Using both science and anecdote, Patricia B. O’Hara has squeezed new stories out of the humble olive.
O’Hara, the Amanda and Lisa Cross Professor of Chemistry, recently published The Chemical Story of Olive Oil (The Royal Society of Chemistry), written with two other chemists: her husband, Richard Blatchly of Keene State College, and Zeynep Delen of Bogazici University in Istanbul.
A book launch party will take place on May 13 from 2 to 5 p.m. at the College’s Alumni House. The event will feature a talk, reception, tasting and book signing.
The book is about chemistry, but it’s also about olive oil and the people who make it. “Each chapter,” O’Hara said, “has a different chemical story that connects to the life of the olive.”
Since 2010, O’Hara has taught as part of an interdisciplinary summer workshop in Turkey devoted to the science of olives. During a sabbatical in 2015-16 she and Blatchly embarked on an international tour of key olive oil producers. Making stops in Turkey, Spain, Italy, Greece, South Africa and Australia, the couple observed the olive harvest and met people who grow olives and process the oil.
Their book covers the planting and care of olive trees, the harvesting of the fruit (yes, it’s fruit) and the processing of the oil. It also considers, among other topics, quality control, health benefits and sustainability issues.
“We start out with olive origin stories,” O’Hara said, “and then we talk about oil and water. We get into the electronic structure of the atoms and the bonds and polarity, and that's chapter one. Chapter two is planting, and then we get into the soil, the olive press, enzyme activity and so on.”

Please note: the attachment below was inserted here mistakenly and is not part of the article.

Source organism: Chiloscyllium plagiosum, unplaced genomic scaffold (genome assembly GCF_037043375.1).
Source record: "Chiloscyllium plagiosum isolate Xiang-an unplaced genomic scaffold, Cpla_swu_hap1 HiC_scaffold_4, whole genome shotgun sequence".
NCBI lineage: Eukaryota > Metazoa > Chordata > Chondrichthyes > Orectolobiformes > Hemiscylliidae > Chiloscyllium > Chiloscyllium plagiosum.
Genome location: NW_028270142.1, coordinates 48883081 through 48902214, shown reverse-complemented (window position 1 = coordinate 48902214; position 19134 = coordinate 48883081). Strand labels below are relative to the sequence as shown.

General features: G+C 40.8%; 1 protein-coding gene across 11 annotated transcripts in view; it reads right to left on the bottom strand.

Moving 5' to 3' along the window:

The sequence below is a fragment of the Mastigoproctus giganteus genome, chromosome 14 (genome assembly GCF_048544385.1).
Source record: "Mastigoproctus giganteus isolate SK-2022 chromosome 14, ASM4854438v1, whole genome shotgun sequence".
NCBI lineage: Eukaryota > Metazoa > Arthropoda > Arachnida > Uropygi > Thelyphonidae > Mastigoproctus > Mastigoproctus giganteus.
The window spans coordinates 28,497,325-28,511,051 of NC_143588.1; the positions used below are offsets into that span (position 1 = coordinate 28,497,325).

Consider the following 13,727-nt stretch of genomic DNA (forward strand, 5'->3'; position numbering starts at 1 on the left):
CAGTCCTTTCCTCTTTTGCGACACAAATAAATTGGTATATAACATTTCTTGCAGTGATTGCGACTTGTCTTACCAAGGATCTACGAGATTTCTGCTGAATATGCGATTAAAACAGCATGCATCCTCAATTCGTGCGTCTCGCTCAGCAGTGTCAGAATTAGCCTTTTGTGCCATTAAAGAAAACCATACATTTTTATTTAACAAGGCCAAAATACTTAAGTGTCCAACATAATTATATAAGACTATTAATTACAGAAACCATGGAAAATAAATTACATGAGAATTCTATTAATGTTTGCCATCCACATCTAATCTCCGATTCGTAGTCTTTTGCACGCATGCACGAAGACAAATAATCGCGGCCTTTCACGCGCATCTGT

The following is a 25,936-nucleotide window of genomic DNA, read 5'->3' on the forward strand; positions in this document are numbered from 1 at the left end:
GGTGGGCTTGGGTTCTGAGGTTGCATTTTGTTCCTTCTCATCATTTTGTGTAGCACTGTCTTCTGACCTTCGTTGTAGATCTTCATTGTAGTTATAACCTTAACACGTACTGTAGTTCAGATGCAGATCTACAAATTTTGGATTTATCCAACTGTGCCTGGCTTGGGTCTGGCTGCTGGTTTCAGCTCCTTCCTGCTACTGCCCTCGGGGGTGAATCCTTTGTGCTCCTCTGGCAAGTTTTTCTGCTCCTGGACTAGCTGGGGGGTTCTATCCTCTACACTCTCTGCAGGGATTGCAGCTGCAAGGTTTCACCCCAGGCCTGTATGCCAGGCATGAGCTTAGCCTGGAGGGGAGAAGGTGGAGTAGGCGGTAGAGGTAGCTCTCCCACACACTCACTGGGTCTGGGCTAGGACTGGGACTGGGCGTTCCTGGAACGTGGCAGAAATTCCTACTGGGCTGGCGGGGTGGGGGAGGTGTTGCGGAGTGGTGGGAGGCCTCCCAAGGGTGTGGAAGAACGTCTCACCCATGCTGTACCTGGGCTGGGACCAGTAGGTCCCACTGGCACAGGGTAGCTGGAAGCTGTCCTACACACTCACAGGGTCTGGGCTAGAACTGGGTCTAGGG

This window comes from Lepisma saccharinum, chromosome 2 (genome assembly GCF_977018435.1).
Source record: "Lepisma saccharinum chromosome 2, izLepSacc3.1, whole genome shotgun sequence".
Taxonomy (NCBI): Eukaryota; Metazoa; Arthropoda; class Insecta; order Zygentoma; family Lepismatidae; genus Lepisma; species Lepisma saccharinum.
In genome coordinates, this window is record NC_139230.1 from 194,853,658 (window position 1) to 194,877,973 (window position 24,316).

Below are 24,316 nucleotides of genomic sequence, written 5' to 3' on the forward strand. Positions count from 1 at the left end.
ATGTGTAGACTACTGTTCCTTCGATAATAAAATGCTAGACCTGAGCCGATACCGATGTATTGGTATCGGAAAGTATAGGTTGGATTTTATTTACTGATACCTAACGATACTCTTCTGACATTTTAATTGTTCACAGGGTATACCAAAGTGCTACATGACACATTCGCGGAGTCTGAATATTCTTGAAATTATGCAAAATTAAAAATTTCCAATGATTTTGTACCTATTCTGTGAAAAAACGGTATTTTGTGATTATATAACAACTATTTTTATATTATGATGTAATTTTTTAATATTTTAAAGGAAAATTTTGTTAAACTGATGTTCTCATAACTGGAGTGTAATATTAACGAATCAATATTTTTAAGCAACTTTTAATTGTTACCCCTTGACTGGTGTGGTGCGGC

“It's a total liberal arts curriculum, right in that simple agricultural product.”
Olive oil cultivation is probably as old as human civilization itself. According to O’Hara, genetic analysis traces the olive’s forbears to bushes in ancient Asia Minor that produced small, oily fruit.
“If you're starved for food, as you have to imagine early humans were, and you notice that there's some oil coming out of this bush, you're going to start to harvest the berries, squeeze the berries and collect the oil,” she said. “The oil was a caloric commodity,” and perhaps as a result, numerous traditions developed involving oil as a sacred gift or sacrament.
While the oil may be divine, the olive itself protects the seed by having an unpleasantly bitter flavor. It’s only by curing olives into submission that they become palatable, O’Hara said.
And while much of the cultivation of olive oil involves the actual growing of the olive, the proof is in its crushing.
“An olive by itself is so, so, so bitter, but as you crush it and then break open the cell walls, the enzymes from the inside of the cell mix with the oil. Enzymatic breakdown of the fatty acids leads to smaller carbon chains that smell like green apple, and grass, and fruity flavors..”
The book profiles people whose life's work is in a good bottle of olive oil. “They're men, they're women, they're from Spain, Turkey, South Africa, New Zealand, Australia,” O’Hara said. “And they're passionate about what they do.”
As a result of her research, O’Hara has developed a palate for olive oil. It’s made her more picky about the oil she uses in the kitchen, but it’s also expanded her use of olive oil as a replacement for butter. The couple now have certificates as olive oil tasters from the University of California Davis Mondavi Center. Still, she considers herself a novice, as oil experts train for years.
“It's not different than wine tasting. Some of it tastes like apples, and some of it tastes like bananas, some of it tastes like artichoke, and tomatoes.”